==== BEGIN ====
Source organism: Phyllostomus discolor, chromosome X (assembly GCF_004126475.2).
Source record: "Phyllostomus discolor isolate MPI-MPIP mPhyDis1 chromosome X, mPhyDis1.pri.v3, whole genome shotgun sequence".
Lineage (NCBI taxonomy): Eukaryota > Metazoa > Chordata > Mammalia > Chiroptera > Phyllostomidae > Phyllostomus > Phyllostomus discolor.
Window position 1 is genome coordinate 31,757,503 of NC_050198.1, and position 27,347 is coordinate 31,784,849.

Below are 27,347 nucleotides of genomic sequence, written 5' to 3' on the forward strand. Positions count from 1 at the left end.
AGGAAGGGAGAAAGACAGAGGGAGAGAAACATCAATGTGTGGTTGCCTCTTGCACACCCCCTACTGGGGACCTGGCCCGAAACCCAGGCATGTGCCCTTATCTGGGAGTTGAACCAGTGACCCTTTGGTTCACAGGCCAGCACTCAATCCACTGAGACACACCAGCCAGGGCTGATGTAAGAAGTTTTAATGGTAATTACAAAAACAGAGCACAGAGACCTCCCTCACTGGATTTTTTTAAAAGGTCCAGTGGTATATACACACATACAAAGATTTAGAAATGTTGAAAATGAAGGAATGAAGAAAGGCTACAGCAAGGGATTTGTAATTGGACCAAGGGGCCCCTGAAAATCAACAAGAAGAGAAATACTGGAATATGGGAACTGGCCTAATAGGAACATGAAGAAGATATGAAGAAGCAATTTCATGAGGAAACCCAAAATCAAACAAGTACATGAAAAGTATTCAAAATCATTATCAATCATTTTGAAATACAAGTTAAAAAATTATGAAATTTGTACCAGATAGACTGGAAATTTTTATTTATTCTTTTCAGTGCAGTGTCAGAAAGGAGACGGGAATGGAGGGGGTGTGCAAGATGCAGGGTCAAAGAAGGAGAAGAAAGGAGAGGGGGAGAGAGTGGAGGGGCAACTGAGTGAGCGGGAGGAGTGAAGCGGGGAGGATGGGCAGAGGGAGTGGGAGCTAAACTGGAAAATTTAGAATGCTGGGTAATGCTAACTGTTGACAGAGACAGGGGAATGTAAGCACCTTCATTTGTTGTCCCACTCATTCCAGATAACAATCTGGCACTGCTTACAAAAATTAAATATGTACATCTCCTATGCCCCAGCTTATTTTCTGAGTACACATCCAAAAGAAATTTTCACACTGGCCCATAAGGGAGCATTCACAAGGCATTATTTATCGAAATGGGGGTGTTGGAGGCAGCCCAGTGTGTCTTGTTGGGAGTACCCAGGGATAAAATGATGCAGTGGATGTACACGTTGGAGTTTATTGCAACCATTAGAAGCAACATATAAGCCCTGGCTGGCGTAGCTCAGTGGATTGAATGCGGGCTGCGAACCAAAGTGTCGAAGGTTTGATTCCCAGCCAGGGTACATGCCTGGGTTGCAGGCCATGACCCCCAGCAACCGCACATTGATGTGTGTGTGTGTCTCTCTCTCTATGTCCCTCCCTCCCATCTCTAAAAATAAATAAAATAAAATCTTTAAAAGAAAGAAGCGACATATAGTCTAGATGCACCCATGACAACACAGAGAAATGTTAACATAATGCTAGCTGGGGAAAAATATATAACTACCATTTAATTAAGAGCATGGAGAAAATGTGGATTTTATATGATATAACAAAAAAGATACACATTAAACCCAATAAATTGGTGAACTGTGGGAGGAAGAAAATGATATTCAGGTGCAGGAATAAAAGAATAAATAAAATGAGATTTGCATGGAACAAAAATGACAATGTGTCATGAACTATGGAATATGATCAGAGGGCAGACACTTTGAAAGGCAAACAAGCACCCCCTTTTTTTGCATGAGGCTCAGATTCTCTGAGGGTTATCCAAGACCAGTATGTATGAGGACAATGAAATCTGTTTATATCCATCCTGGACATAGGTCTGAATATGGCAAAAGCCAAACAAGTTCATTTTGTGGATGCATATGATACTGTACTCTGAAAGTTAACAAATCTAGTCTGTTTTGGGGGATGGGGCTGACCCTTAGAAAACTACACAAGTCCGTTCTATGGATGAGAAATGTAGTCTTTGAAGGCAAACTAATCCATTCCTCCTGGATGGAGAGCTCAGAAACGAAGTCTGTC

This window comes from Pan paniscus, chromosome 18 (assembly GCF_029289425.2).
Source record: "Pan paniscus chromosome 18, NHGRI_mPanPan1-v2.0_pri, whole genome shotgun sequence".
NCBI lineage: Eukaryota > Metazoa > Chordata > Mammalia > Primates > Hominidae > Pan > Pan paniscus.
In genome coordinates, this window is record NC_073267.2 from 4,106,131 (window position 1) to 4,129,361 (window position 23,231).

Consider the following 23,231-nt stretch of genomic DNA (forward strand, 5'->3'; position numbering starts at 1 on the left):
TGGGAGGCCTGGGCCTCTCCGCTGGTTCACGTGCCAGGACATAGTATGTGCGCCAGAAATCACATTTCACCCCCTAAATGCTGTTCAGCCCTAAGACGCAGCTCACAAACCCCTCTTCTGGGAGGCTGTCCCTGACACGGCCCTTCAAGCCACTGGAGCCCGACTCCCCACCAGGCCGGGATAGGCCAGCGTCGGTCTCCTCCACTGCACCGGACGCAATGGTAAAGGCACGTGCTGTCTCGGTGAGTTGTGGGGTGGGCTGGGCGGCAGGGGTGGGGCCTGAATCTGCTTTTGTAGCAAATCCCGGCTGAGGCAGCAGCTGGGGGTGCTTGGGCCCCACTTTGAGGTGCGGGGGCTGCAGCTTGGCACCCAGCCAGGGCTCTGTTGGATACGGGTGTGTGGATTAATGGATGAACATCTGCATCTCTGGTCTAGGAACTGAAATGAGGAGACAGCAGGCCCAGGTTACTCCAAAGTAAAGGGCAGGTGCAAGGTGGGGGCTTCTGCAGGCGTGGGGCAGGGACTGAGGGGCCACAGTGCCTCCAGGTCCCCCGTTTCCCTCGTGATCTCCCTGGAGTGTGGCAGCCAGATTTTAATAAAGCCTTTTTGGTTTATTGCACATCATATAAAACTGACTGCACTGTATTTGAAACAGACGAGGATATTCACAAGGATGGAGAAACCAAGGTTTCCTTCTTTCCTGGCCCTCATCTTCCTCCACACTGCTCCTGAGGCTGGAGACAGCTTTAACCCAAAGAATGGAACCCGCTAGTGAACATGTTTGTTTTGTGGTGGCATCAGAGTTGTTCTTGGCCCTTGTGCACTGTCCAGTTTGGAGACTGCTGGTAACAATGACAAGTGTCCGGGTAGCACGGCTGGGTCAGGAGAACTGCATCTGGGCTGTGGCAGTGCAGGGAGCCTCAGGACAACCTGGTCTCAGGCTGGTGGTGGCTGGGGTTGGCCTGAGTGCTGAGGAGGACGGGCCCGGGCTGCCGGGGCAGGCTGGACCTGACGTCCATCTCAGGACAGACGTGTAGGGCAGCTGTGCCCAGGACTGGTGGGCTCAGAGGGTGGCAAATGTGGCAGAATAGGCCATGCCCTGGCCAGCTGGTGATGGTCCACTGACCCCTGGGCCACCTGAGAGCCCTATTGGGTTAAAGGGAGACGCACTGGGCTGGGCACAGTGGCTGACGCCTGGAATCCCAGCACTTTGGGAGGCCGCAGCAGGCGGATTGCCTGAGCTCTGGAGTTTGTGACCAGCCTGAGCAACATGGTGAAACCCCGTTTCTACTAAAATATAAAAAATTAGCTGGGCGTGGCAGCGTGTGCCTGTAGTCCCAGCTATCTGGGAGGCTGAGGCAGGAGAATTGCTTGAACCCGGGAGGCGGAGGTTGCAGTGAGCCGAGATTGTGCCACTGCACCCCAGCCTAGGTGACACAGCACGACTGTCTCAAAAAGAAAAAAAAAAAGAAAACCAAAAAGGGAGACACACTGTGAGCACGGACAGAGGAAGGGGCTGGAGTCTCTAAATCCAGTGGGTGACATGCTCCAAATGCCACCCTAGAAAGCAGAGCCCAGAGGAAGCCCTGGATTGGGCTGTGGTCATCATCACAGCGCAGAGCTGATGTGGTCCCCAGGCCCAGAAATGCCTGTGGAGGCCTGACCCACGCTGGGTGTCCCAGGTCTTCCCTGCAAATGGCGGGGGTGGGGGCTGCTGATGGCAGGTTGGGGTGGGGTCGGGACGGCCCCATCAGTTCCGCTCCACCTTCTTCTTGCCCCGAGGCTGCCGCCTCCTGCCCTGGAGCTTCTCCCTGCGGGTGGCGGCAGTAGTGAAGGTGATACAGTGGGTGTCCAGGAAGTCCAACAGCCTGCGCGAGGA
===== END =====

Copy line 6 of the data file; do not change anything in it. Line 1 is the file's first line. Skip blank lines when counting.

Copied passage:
AGGAAGGGAGAAAGACAGAGGGAGAGAAACATCAATGTGTGGTTGCCTCTTGCACACCCCCTACTGGGGACCTGGCCCGAAACCCAGGCATGTGCCCTTATCTGGGAGTTGAACCAGTGACCCTTTGGTTCACAGGCCAGCACTCAATCCACTGAGACACACCAGCCAGGGCTGATGTAAGAAGTTTTAATGGTAATTACAAAAACAGAGCACAGAGACCTCCCTCACTGGATTTTTTTAAAAGGTCCAGTGGTATATACACACATACAAAGATTTAGAAATGTTGAAAATGAAGGAATGAAGAAAGGCTACAGCAAGGGATTTGTAATTGGACCAAGGGGCCCCTGAAAATCAACAAGAAGAGAAATACTGGAATATGGGAACTGGCCTAATAGGAACATGAAGAAGATATGAAGAAGCAATTTCATGAGGAAACCCAAAATCAAACAAGTACATGAAAAGTATTCAAAATCATTATCAATCATTTTGAAATACAAGTTAAAAAATTATGAAATTTGTACCAGATAGACTGGAAATTTTTATTTATTCTTTTCAGTGCAGTGTCAGAAAGGAGACGGGAATGGAGGGGGTGTGCAAGATGCAGGGTCAAAGAAGGAGAAGAAAGGAGAGGGGGAGAGAGTGGAGGGGCAACTGAGTGAGCGGGAGGAGTGAAGCGGGGAGGATGGGCAGAGGGAGTGGGAGCTAAACTGGAAAATTTAGAATGCTGGGTAATGCTAACTGTTGACAGAGACAGGGGAATGTAAGCACCTTCATTTGTTGTCCCACTCATTCCAGATAACAATCTGGCACTGCTTACAAAAATTAAATATGTACATCTCCTATGCCCCAGCTTATTTTCTGAGTACACATCCAAAAGAAATTTTCACACTGGCCCATAAGGGAGCATTCACAAGGCATTATTTATCGAAATGGGGGTGTTGGAGGCAGCCCAGTGTGTCTTGTTGGGAGTACCCAGGGATAAAATGATGCAGTGGATGTACACGTTGGAGTTTATTGCAACCATTAGAAGCAACATATAAGCCCTGGCTGGCGTAGCTCAGTGGATTGAATGCGGGCTGCGAACCAAAGTGTCGAAGGTTTGATTCCCAGCCAGGGTACATGCCTGGGTTGCAGGCCATGACCCCCAGCAACCGCACATTGATGTGTGTGTGTGTCTCTCTCTCTATGTCCCTCCCTCCCATCTCTAAAAATAAATAAAATAAAATCTTTAAAAGAAAGAAGCGACATATAGTCTAGATGCACCCATGACAACACAGAGAAATGTTAACATAATGCTAGCTGGGGAAAAATATATAACTACCATTTAATTAAGAGCATGGAGAAAATGTGGATTTTATATGATATAACAAAAAAGATACACATTAAACCCAATAAATTGGTGAACTGTGGGAGGAAGAAAATGATATTCAGGTGCAGGAATAAAAGAATAAATAAAATGAGATTTGCATGGAACAAAAATGACAATGTGTCATGAACTATGGAATATGATCAGAGGGCAGACACTTTGAAAGGCAAACAAGCACCCCCTTTTTTTGCATGAGGCTCAGATTCTCTGAGGGTTATCCAAGACCAGTATGTATGAGGACAATGAAATCTGTTTATATCCATCCTGGACATAGGTCTGAATATGGCAAAAGCCAAACAAGTTCATTTTGTGGATGCATATGATACTGTACTCTGAAAGTTAACAAATCTAGTCTGTTTTGGGGGATGGGGCTGACCCTTAGAAAACTACACAAGTCCGTTCTATGGATGAGAAATGTAGTCTTTGAAGGCAAACTAATCCATTCCTCCTGGATGGAGAGCTCAGAAACGAAGTCTGTC